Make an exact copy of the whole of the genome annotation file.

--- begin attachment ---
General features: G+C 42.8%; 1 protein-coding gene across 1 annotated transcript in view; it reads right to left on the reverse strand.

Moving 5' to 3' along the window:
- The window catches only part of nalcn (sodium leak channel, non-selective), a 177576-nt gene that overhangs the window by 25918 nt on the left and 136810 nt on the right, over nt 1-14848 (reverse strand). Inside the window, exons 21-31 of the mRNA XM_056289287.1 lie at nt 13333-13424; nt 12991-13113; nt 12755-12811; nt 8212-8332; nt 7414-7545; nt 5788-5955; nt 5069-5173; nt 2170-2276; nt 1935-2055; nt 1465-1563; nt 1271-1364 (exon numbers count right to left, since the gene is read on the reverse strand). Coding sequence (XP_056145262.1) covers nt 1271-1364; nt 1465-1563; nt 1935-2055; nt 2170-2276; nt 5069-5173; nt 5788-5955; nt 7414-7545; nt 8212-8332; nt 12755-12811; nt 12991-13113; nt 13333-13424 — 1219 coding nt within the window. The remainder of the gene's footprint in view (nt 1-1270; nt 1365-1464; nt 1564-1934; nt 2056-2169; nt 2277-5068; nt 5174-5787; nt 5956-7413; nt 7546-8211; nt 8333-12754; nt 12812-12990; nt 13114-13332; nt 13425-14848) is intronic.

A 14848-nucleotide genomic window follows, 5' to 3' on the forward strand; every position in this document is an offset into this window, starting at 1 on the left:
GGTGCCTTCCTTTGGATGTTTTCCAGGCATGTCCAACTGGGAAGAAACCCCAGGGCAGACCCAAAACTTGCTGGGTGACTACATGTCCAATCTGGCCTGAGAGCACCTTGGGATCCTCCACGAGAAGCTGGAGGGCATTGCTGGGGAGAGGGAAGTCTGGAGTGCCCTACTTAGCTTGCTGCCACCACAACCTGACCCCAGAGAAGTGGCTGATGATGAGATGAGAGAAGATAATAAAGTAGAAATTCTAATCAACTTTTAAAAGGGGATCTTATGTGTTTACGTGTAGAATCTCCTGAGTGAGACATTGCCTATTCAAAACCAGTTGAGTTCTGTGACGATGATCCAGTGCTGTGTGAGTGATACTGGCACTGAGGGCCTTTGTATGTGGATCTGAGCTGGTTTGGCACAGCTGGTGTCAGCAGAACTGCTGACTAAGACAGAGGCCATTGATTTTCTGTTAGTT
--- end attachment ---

General features: G+C 42.8%; 1 protein-coding gene across 1 annotated transcript in view; it reads right to left on the reverse strand.

Moving 5' to 3' along the window:
- The window catches only part of nalcn (sodium leak channel, non-selective), a 177576-nt gene that overhangs the window by 25918 nt on the left and 136810 nt on the right, over nt 1-14848 (reverse strand). Inside the window, exons 21-31 of the mRNA XM_056289287.1 lie at nt 13333-13424; nt 12991-13113; nt 12755-12811; nt 8212-8332; nt 7414-7545; nt 5788-5955; nt 5069-5173; nt 2170-2276; nt 1935-2055; nt 1465-1563; nt 1271-1364 (exon numbers count right to left, since the gene is read on the reverse strand). Coding sequence (XP_056145262.1) covers nt 1271-1364; nt 1465-1563; nt 1935-2055; nt 2170-2276; nt 5069-5173; nt 5788-5955; nt 7414-7545; nt 8212-8332; nt 12755-12811; nt 12991-13113; nt 13333-13424 — 1219 coding nt within the window. The remainder of the gene's footprint in view (nt 1-1270; nt 1365-1464; nt 1564-1934; nt 2056-2169; nt 2277-5068; nt 5174-5787; nt 5956-7413; nt 7546-8211; nt 8333-12754; nt 12812-12990; nt 13114-13332; nt 13425-14848) is intronic.

A 14848-nucleotide genomic window follows, 5' to 3' on the forward strand; every position in this document is an offset into this window, starting at 1 on the left:
GGTGCCTTCCTTTGGATGTTTTCCAGGCATGTCCAACTGGGAAGAAACCCCAGGGCAGACCCAAAACTTGCTGGGTGACTACATGTCCAATCTGGCCTGAGAGCACCTTGGGATCCTCCACGAGAAGCTGGAGGGCATTGCTGGGGAGAGGGAAGTCTGGAGTGCCCTACTTAGCTTGCTGCCACCACAACCTGACCCCAGAGAAGTGGCTGATGATGAGATGAGAGAAGATAATAAAGTAGAAATTCTAATCAACTTTTAAAAGGGGATCTTATGTGTTTACGTGTAGAATCTCCTGAGTGAGACATTGCCTATTCAAAACCAGTTGAGTTCTGTGACGATGATCCAGTGCTGTGTGAGTGATACTGGCACTGAGGGCCTTTGTATGTGGATCTGAGCTGGTTTGGCACAGCTGGTGTCAGCAGAACTGCTGACTAAGACAGAGGCCATTGATTTTCTGTTAGTT